Alexei Alekseevich Harlamoff (Saratov 1840 - Paris 1922)

A Young Girl in Traditional Costume


signed and dated ‘Harlamoff/1881’ (lower right)
black ink on paper
46 x 30 cm (18⅛ x 11¾ in)



In this finely depicted ink drawing, a gypsy child stares out at the viewer, entrancing us with her large, round eyes. She meets the viewer’s gaze with a neutral but alert expression, as she waits quietly and obediently for her portrait to be drawn; only her fidgeting fingers suggest the natural restlessness of a child. She is dressed in the simple garb of a gypsy: a long shawl, patterned with horizontal stripes over her shoulders, a simple headdress, large hooped earrings, a beaded necklace and shoes that appear to be crudely cobbled together. Alexei Alekseevich Harlamoff depicts the young girl with short sharp pen-strokes, which he has built up to give the portrait a real sense of depth. His careful control endows the sitter with a delicate quality appropriate to her youth.

Born in Russia and educated at the Academy of Fine Arts in St. Petersburg, Harlamoff moved to Paris in 1869, where he spent most of his life. Here he was taught by Léon Bonnat (1833-1922), one of the leading French artists of the day, who was to have a profound influence on Harlamoff’s work. He started to exhibit regularly throughout the 1870s, which gained him critical acclaim; his portraits were praised by Émile Zola (1840-1902) as some of the best work of the 1875 Salon.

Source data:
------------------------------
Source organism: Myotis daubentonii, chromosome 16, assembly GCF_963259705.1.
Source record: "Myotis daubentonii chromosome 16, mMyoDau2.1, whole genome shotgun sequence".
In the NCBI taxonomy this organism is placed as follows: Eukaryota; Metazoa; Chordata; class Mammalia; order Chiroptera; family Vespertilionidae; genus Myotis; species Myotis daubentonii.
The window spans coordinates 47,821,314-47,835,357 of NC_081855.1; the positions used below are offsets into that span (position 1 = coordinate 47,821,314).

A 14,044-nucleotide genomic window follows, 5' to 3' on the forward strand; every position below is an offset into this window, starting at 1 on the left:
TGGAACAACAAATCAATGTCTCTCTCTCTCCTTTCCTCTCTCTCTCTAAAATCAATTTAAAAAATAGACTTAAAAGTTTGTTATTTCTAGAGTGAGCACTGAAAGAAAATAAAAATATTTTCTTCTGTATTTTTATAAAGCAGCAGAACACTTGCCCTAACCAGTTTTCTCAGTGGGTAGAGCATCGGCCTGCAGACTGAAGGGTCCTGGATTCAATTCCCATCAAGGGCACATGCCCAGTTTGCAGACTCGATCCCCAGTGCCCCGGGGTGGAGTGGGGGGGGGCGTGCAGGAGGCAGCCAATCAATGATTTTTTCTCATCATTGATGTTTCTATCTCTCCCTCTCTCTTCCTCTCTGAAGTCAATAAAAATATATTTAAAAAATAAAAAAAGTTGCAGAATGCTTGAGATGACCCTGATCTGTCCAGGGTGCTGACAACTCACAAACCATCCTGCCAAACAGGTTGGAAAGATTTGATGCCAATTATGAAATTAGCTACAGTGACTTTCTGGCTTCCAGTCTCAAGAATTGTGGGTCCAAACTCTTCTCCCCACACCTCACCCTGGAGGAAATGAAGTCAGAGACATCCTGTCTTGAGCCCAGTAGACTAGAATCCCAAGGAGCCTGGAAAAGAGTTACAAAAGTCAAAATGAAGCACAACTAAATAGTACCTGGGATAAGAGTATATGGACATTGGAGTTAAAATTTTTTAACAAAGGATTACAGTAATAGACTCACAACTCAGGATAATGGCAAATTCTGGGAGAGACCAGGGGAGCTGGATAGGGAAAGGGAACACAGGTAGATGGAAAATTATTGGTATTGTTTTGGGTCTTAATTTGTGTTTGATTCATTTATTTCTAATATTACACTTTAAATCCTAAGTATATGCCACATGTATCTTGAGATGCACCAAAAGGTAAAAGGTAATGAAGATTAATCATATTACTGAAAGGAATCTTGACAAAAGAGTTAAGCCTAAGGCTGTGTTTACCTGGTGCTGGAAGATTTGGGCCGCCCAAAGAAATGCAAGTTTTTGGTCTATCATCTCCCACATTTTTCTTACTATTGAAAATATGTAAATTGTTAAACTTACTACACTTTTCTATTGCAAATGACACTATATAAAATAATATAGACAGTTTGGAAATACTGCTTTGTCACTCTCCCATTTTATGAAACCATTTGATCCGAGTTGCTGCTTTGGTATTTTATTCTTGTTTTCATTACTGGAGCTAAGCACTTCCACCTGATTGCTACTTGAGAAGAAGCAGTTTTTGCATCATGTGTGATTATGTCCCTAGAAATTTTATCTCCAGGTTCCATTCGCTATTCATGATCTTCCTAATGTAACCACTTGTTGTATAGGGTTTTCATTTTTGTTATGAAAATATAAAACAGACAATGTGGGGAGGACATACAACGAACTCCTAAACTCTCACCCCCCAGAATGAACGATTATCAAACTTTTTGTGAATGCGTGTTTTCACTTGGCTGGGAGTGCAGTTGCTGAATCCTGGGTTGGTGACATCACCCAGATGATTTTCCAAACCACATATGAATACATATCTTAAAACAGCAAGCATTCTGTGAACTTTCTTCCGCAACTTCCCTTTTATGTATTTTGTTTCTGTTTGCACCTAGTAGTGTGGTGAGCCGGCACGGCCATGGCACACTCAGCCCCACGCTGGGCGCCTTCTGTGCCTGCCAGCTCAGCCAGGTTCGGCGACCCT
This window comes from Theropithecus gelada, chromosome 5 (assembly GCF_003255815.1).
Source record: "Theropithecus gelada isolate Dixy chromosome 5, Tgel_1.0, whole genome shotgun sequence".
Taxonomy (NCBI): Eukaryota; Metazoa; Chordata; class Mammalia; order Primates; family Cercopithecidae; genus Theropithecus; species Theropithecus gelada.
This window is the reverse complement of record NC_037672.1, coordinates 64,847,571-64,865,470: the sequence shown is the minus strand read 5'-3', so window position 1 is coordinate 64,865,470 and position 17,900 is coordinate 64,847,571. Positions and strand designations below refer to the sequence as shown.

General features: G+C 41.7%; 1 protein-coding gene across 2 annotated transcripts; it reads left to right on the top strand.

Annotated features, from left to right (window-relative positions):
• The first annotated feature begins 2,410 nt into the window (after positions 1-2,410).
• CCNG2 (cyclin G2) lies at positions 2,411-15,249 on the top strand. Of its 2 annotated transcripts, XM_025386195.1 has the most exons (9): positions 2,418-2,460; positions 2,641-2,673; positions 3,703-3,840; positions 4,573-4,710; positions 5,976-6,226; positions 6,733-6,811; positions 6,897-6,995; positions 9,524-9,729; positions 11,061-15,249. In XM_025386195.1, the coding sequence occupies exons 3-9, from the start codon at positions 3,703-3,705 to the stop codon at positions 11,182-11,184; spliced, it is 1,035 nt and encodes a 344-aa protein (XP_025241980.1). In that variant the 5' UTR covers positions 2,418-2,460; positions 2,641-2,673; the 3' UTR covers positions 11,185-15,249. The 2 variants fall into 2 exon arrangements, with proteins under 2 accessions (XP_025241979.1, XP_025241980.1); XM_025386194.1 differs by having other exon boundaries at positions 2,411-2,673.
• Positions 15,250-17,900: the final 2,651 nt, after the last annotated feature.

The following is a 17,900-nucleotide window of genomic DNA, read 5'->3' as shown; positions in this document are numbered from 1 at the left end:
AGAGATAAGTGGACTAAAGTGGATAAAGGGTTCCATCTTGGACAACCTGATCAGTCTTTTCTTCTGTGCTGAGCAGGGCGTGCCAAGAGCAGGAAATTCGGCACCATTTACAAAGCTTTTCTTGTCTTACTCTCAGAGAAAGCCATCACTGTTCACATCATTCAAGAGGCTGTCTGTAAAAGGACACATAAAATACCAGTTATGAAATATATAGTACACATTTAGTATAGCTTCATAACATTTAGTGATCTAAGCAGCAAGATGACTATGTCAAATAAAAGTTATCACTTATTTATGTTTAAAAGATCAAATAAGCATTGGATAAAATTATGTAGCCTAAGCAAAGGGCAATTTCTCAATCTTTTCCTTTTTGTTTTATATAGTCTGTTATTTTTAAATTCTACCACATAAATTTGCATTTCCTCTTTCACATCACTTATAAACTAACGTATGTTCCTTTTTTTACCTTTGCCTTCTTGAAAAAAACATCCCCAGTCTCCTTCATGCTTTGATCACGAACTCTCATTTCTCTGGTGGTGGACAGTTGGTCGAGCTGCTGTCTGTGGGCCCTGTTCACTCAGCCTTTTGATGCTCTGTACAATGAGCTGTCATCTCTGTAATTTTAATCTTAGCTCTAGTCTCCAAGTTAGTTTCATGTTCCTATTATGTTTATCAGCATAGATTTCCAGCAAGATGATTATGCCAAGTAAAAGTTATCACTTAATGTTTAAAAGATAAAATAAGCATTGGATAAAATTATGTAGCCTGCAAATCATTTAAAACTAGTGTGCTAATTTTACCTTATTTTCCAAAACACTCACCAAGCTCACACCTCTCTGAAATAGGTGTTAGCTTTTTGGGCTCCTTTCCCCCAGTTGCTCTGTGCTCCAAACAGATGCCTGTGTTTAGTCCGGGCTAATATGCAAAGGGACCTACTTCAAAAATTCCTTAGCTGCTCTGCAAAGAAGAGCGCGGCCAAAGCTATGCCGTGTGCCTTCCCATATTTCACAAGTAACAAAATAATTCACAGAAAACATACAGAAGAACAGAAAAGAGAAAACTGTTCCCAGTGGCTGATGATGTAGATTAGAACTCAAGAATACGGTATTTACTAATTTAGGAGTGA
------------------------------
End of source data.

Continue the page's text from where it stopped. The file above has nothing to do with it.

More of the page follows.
Harlamoff soon became a highly respected portraitist, with sitters including Tsar Alexander II (1818-1881) and Prince Anatole Demidoff (1830-1870). However, his most successful works were his masterful portraits of young girls, often dressed as peasants, who were painted purely for their beauty. There was a tradition in Russian art for painting this type of anonymous female portrait, dating back to the work of Pietro Antonio Rotari (1707-1762), and the critical and commercial success of Bonnat’s works had led to a revival.

In 1880, Harlamoff was accepted as a full member of the Association of Itinerant Art Exhibitions, the most progressive and influential artistic group in Russia in the second half of the nineteenth century. Yet despite this membership his ‘art was more appreciated in Europe than in Russia’ as Harlamoff was criticised in his homeland for his subject matter, which was said to show an indifference to the problems of Russian society.¹ In contrast his work was well received in Western Europe and charmed many viewers, including Queen Victoria (1819-1901) who admired his work at the Glasgow International Exhibition in 1888.

¹ Sugrobova-Roth, O. & Lingenauber, E., Alexei Harlamoff: Catalogue Raisonné (Düsseldorf, 2007), p. 7.